Tuesday, August 29, 2017

A 10 year tale of three ETFs "Growth versus Value"

We are starting to see articles about it is time for value focused stocks to have their day in the sun. Hmmm. Most of my family's assets are in low overhead Vanguard ETFs to prevent a hot head like me from making some stupid rash decision.

If we look at this Google Finance chart comparing Vanguard Growth and Value, you can see over ten years Growth is the better bet, but MORE IMPORTANTLY, they are highly correlated, one goes up, the other goes up, etc.

Now just for fun, I added a 3rd ETF, a highly overhead Value, that gives Vanguard Growth, VIGAX more of a run for its money.

With the money that I have set aside for personal investing, more as a hobby than anything else, I am starting to fall into a bit of a trap. As detailed in other posts, my family did well with big plays on spectacular growth stories. We took our profits are are largely on the sidelines trying to get back in. With an 8 year bull run behind me, I am expecting some buying opportunities. My brain keeps being focused on large, safe, companies and getting them at a good price. There is nothing wrong with this strategy, except that unless I really devote a lot of time and brain power, I will simply be correlated with various ETFs and could have used the time to do other things.

How to break the code?  

1) My first temptation was to buy some RPV on a dip. Yikes, what am I NOT thinking? While it is performing very well compared to Vanguard's value, it is still massively correlated and for good reason, the top choices of the fund are in the 2% or slightly less of the total fund range. That means they do a great job of spreading risk across multiple companies, but so do all of my other ETFs. No!

2) I could go overweight with a company that appears to be undervalued and ready to ascend. That is every investor's dream. The problem with that is I only really know and understand a finite number of companies. No!

3) Try to figure out what the next macro trends are and the companies that stand to benefit. This strategy has two parts, getting in on the hype early and I think my family's successful investments in AMZN and TSLA were just that. Then we profit took and jumped out. But, the longer view of investing in, staying with, learning more about a few companies with the right business model, purchased at the right price, (WMT < 70, AMZN < 900 etc), is probably the best strategy. Some thoughts about Macro trends:
- Demise of malls, ok, people still need shoes and groceries, where will they shop?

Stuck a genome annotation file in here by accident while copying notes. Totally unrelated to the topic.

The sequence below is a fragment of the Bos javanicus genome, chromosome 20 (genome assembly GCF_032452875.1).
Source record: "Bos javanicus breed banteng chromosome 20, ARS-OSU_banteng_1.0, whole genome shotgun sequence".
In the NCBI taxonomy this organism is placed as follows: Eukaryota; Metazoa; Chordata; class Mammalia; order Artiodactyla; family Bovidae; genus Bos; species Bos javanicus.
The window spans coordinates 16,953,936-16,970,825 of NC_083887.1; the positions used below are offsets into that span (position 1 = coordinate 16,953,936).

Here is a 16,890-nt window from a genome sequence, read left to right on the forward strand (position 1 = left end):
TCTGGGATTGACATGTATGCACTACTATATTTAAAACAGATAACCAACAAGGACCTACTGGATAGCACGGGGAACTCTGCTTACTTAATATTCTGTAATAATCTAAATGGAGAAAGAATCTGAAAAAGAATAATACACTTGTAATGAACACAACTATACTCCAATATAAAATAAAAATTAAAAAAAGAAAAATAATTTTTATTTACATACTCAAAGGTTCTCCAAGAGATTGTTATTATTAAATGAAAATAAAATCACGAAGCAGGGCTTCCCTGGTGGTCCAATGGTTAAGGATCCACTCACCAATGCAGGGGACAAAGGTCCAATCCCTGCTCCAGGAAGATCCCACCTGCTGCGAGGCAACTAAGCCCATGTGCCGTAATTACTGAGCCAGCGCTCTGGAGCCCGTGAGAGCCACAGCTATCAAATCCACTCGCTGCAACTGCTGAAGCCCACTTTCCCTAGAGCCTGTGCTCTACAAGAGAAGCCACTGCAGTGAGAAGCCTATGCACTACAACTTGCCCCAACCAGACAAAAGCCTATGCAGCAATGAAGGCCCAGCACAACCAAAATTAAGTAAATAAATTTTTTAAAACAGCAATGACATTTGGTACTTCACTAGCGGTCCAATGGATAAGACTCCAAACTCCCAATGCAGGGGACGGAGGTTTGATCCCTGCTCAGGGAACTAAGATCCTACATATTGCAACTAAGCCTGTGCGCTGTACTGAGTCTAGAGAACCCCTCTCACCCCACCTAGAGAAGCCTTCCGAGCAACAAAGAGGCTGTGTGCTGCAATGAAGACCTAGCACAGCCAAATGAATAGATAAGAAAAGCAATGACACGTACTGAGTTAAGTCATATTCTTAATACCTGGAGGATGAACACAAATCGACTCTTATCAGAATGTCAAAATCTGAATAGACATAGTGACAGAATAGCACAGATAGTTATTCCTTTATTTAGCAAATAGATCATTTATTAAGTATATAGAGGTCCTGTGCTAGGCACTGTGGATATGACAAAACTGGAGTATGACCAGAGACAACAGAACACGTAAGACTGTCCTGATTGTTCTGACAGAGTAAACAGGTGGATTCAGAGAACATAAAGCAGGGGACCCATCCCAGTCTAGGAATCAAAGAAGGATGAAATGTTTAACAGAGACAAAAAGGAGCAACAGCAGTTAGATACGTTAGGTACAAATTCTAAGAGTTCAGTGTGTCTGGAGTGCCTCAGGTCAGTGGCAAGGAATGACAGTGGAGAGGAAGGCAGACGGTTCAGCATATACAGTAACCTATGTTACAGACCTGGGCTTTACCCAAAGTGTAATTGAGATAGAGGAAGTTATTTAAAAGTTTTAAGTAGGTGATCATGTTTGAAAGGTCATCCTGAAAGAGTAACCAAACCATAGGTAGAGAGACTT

- Overt consumerism, at some point people will wonder why they have closets full of clothes and drawers full of pocket knife, companies with really good, really useful products will be in good shape. In 2008 after the downturn there were a number of articles about consumerism is not sustainable, consumerism is dead and so forth, but while the message is muted in 2017, the numbers are there. And the link to the decline of shopping malls is clear and obvious. 
- The robotic economy.  From bricklaying to hamburger cooking, robotics are increasingly entering the workforce. Who is making them, who is selling them, who is using them, who is making money because they use them? the ETF ROBO is doing well, but has an almost 1% management fee. Buying on a dip might be a short term way to get some exposure.

Saturday, August 26, 2017

The war for retail will be won in groceries AMZN, WMT, KR, COST

8/26/17 I read that the war for retail will be won in groceries on a CNN blog so it must be true! But please forgive my twisted mind for diving deeper. The article is centered around Amazon and Whole Foods which is < 2% of the grocery market. This blog post will consider other retail than groceries, but they are a sector that begs watching.

The problem with the CNN Thesis is that groceries tend to be a defensive stock. As the Investopedia article points out, they do better in harder times, have slower growth in good times. It claims: "Despite this eat, drink or smoke perception and despite modern-day developments, tobacco shares have miraculously never disappeared or been wiped out. Not all food companies are actually defensive stocks, but a good rule is that if the bulk of the sales comes from grocery stores, the stock is probably a defensive one." 

Perhaps, but WMT, AMZN, COST, KR all did fairly well post great recession. Our family benefited from their performance. But only KR has a weak footprint in non-grocery, but they certainly have feet in that camp, (Fred Meyer is a major local presence in Washington State). So perhaps the thesis is better stated: